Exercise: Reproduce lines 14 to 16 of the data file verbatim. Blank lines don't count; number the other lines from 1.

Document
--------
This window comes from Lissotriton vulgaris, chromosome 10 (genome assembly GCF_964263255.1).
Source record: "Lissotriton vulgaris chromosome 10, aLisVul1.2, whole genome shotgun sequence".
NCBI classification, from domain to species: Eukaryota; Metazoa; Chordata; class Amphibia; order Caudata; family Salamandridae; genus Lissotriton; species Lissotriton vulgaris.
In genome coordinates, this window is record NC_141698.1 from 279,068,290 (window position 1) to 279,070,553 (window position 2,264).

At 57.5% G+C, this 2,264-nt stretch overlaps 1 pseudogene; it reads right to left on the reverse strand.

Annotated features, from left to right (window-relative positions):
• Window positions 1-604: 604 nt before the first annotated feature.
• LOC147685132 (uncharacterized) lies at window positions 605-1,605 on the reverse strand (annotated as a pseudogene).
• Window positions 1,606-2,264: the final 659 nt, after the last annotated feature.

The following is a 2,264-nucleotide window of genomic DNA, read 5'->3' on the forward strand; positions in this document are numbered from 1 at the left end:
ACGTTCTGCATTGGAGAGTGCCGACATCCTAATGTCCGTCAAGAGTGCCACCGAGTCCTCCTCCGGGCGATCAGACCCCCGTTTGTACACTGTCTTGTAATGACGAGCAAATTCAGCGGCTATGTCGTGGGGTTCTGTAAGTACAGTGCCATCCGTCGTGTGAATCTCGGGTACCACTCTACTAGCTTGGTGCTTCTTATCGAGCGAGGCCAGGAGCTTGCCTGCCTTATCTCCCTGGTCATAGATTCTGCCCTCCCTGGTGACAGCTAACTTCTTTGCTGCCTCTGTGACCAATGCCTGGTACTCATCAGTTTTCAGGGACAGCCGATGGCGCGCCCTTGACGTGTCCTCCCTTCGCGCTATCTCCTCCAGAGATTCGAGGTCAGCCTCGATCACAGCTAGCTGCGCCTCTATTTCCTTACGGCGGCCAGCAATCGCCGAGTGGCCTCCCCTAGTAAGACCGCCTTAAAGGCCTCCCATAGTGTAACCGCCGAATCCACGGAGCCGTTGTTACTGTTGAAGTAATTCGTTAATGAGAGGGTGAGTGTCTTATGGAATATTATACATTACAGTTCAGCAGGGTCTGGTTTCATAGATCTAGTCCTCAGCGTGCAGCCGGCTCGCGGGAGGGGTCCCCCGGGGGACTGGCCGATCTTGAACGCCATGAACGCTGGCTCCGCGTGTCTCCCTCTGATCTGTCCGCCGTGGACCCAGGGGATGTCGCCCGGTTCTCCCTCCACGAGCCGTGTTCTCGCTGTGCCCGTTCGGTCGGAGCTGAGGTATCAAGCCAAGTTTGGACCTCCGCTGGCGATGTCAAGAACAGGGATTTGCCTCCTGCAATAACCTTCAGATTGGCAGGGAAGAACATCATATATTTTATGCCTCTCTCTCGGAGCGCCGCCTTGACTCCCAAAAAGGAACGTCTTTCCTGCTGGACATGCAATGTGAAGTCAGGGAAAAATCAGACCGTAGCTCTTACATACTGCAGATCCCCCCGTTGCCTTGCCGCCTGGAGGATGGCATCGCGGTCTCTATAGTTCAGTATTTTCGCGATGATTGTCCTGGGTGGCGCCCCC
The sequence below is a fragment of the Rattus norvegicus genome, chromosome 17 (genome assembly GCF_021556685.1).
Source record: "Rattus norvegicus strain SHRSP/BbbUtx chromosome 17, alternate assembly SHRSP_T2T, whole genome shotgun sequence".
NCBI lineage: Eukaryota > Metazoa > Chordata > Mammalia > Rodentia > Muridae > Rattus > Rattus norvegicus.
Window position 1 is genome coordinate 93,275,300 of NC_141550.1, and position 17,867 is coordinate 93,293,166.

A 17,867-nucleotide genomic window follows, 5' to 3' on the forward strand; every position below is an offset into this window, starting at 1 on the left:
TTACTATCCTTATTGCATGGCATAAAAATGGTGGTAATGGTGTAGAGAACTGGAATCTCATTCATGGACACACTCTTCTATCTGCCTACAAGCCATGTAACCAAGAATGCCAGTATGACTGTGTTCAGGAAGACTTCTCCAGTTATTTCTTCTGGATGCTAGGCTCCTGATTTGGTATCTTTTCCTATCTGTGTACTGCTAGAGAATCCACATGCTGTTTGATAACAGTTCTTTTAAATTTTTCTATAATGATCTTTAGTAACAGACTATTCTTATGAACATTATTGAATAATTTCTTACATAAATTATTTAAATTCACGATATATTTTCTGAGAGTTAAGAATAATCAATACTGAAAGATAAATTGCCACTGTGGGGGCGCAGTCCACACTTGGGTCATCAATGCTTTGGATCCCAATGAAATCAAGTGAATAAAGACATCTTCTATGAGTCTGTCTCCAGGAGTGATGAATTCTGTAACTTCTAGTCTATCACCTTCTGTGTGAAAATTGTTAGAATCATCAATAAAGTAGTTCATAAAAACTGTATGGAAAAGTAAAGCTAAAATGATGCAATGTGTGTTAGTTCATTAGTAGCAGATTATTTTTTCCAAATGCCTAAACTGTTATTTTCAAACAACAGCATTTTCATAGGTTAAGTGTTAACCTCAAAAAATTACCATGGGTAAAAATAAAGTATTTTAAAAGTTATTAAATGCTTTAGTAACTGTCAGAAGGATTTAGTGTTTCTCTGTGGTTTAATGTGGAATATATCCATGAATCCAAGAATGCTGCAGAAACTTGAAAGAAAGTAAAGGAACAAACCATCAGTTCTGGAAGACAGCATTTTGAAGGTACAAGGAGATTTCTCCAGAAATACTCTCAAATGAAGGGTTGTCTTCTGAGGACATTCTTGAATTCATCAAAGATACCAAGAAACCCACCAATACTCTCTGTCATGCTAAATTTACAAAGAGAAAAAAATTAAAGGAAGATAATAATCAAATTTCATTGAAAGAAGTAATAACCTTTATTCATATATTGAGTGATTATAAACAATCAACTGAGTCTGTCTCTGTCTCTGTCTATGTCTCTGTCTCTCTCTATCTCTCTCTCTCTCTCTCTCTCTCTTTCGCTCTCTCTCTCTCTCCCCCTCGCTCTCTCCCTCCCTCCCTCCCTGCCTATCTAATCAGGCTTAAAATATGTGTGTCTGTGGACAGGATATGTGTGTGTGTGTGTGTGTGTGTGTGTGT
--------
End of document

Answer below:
NCBI lineage: Eukaryota > Metazoa > Chordata > Mammalia > Rodentia > Muridae > Rattus > Rattus norvegicus.
Window position 1 is genome coordinate 93,275,300 of NC_141550.1, and position 17,867 is coordinate 93,293,166.

A 17,867-nucleotide genomic window follows, 5' to 3' on the forward strand; every position below is an offset into this window, starting at 1 on the left: